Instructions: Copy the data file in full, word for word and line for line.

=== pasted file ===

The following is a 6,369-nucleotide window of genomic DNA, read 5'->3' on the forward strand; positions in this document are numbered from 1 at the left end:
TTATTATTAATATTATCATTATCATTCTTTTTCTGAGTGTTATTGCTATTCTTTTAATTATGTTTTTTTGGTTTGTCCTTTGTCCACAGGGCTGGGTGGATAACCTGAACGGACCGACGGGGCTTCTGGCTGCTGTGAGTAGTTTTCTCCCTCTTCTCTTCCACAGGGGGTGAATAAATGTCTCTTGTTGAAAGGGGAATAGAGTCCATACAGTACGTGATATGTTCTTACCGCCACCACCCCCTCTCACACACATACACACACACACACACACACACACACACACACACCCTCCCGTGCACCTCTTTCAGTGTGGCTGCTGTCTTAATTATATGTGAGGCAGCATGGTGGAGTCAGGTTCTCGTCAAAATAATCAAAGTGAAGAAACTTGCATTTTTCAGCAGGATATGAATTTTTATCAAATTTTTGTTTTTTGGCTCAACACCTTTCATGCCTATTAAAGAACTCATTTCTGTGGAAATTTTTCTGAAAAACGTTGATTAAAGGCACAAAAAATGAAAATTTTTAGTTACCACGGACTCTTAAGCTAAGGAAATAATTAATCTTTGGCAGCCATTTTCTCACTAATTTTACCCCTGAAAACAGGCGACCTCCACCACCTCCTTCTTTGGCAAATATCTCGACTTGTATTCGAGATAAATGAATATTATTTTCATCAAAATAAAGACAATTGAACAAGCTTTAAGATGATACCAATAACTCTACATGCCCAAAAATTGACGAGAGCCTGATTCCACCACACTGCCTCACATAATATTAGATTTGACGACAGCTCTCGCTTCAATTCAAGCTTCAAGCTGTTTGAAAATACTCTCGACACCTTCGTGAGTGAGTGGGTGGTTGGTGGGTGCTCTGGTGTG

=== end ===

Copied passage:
The following is a 6,369-nucleotide window of genomic DNA, read 5'->3' on the forward strand; positions in this document are numbered from 1 at the left end:
TTATTATTAATATTATCATTATCATTCTTTTTCTGAGTGTTATTGCTATTCTTTTAATTATGTTTTTTTGGTTTGTCCTTTGTCCACAGGGCTGGGTGGATAACCTGAACGGACCGACGGGGCTTCTGGCTGCTGTGAGTAGTTTTCTCCCTCTTCTCTTCCACAGGGGGTGAATAAATGTCTCTTGTTGAAAGGGGAATAGAGTCCATACAGTACGTGATATGTTCTTACCGCCACCACCCCCTCTCACACACATACACACACACACACACACACACACACACACACACCCTCCCGTGCACCTCTTTCAGTGTGGCTGCTGTCTTAATTATATGTGAGGCAGCATGGTGGAGTCAGGTTCTCGTCAAAATAATCAAAGTGAAGAAACTTGCATTTTTCAGCAGGATATGAATTTTTATCAAATTTTTGTTTTTTGGCTCAACACCTTTCATGCCTATTAAAGAACTCATTTCTGTGGAAATTTTTCTGAAAAACGTTGATTAAAGGCACAAAAAATGAAAATTTTTAGTTACCACGGACTCTTAAGCTAAGGAAATAATTAATCTTTGGCAGCCATTTTCTCACTAATTTTACCCCTGAAAACAGGCGACCTCCACCACCTCCTTCTTTGGCAAATATCTCGACTTGTATTCGAGATAAATGAATATTATTTTCATCAAAATAAAGACAATTGAACAAGCTTTAAGATGATACCAATAACTCTACATGCCCAAAAATTGACGAGAGCCTGATTCCACCACACTGCCTCACATAATATTAGATTTGACGACAGCTCTCGCTTCAATTCAAGCTTCAAGCTGTTTGAAAATACTCTCGACACCTTCGTGAGTGAGTGGGTGGTTGGTGGGTGCTCTGGTGTG